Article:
In addition to stating that certain terms force action by the executive branch, part of Corporation Counsel’s justification for giving the mayor overwhelming authority over accepting the settlement terms is the department’s interpretation of “controlling of the litigation.” Referencing a case in Georgia Supreme Court, the memo states “[t]he executive branch generally has the power and authority to control litigation as part of its power to execute the laws.”
Maui Tomorrow president and practicing attorney in Oregon, Michael Williams, questioned Corporation Counsel’s citing of out-of-state case law, especially since he sees a provision of the County Charter as already answering this question of “who’s got the power.”
“What I find perplexing about Corporation Counsel’s memo is that it doesn’t mention Charter Section 2-2.” Williams told me. The section, titled “Exercise of Powers,” states that “if the Charter makes no provisions” then powers of the county shall be carried out “by ordinance or resolution of the County Council.” In this instance, Williams said, since the Charter doesn’t expressly give power to the executive branch to control the litigation, the County Council should be able to do so via resolution.
“Here’s the problem with Corporation Counsel’s memo,” Williams added, “not only do they not even mention Section 2.2 – you’d think they’d at least mention why it doesn’t apply – but they rely on two Hawai‘i Supreme Court cases, and both of them interpret the Honolulu Charter. The Honolulu Charter does not have anything like Maui Charter Section 2-2.”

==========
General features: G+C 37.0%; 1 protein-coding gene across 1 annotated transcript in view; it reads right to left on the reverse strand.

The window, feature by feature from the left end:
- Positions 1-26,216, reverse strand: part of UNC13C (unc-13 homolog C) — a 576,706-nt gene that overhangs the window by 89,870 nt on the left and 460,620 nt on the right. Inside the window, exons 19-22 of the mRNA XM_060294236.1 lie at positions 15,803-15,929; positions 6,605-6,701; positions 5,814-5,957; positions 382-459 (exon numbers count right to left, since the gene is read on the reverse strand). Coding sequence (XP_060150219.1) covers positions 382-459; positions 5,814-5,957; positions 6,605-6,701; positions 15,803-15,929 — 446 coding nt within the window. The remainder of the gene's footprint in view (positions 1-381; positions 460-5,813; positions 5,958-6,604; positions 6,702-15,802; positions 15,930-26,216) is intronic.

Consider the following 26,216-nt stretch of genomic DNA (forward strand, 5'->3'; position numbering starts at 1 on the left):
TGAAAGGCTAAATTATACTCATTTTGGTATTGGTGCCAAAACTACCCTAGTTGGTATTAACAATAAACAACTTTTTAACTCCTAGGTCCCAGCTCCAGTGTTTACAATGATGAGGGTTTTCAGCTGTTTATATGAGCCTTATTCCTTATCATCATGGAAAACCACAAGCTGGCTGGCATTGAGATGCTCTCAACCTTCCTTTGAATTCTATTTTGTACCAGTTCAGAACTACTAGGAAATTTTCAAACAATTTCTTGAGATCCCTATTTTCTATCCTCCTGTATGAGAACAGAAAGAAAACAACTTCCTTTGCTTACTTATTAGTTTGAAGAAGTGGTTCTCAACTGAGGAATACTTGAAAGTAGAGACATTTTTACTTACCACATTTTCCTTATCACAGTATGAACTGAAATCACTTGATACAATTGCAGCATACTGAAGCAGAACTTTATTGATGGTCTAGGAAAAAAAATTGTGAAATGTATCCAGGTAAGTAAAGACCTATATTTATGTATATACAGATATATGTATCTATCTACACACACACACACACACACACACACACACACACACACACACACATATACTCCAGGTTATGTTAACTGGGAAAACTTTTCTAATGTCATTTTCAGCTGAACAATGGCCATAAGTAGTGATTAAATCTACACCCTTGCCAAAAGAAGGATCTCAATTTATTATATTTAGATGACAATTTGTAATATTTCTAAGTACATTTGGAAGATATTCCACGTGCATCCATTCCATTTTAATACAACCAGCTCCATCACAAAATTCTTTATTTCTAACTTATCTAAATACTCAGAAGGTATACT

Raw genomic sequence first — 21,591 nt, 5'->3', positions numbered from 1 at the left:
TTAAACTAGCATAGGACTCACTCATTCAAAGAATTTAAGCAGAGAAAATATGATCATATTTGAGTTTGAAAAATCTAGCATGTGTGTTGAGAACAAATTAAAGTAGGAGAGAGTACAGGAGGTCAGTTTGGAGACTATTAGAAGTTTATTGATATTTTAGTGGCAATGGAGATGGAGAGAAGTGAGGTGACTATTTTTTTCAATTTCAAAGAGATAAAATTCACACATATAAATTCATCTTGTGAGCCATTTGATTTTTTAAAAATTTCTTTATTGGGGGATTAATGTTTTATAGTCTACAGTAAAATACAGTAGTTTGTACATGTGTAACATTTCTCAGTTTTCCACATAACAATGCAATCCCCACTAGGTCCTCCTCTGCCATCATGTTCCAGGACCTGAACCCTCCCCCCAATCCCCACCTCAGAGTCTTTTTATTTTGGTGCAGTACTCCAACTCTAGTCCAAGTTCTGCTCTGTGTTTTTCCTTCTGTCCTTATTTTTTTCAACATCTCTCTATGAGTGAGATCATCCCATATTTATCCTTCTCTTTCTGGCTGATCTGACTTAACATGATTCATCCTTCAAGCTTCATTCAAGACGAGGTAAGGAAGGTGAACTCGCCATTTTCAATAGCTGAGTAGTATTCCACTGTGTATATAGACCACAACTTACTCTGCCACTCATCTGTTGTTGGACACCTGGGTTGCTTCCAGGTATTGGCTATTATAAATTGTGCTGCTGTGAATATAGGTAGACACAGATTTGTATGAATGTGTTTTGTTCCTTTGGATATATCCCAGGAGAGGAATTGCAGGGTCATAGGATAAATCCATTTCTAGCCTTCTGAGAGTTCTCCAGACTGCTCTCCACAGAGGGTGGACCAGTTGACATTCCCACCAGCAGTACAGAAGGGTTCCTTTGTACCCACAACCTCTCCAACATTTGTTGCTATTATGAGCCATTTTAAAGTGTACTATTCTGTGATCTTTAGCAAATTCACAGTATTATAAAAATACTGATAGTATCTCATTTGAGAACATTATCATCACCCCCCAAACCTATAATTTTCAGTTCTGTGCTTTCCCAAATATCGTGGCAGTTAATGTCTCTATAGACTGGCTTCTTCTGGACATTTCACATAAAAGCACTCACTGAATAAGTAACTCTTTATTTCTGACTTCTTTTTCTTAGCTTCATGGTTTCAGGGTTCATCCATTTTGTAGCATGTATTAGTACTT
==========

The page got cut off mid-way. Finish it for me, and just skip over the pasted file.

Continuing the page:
Attorney Lance Collins, who’s worked with West Maui Preservation Association, one of the plaintiffs in the LWRF case, agreed that the memo inflates the mayor’s power.
“The County Code at 3.16.020 goes through the process by which the council can settle a case. It doesn’t include a substantive place for the mayor,” he said. “The Charter assigns to the mayor the duty to sign all documents for the county. That duty is itself ministerial.”
So, what if Mayor Victorino disregards the council’s resolution to settle, and continues to pursue the US Supreme Court appeal?
“If the mayor refuses to do his ministerial duty, the council, individual council members, or taxpayers could sue him to compel him to do so,” Collins said.
“Councilmembers can file their own lawsuits seeking declaratory judgement from the court to rule whether Charter provision 2-2 controls or not,” concurred Williams. “Declaratory judgements are pretty common… I think the US Supreme Court would just put the case on hold while the Hawai‘i courts figure out if the mayor has the power to control litigation or not.”
As of Tuesday, Oct. 8, Office of the Mayor spokesperson Brian Perry stated Mayor Victorino has not yet decided whether he will back the council’s settlement resolution or continue litigation. When asked about Charter Section 2-2, Perry referred me back to the Oct. 3 Corporation Counsel memo.
The lawsuit against the County of Maui brought by community groups Hawai‘i Wildlife Fund, Sierra Club, Surfrider Foundation, and West Maui Preservation Association stems from divergent opinions about the types of permits required for the Lahaina Wastewater Treatment Facility Injection Wells, which seeps treated wastewater into nearshore ocean. The plaintiffs in the case have claimed the seepage damages ocean quality and the injection wells should be regulated under Clean Water Act permits. The County of Maui and Mayor Victorino claim the current Safe Water Drinking Act permits are appropriate, and that a switch to get permits under the CWA would be infeasible and costly. After losing in the 9th Circuit Court, the County of Maui appealed the case to the US Supreme Court, where arguments are scheduled for Nov. 6. Community groups are concerned that a win by the county at US Supreme Court would degrade water quality around the nation.
Image by MauiTime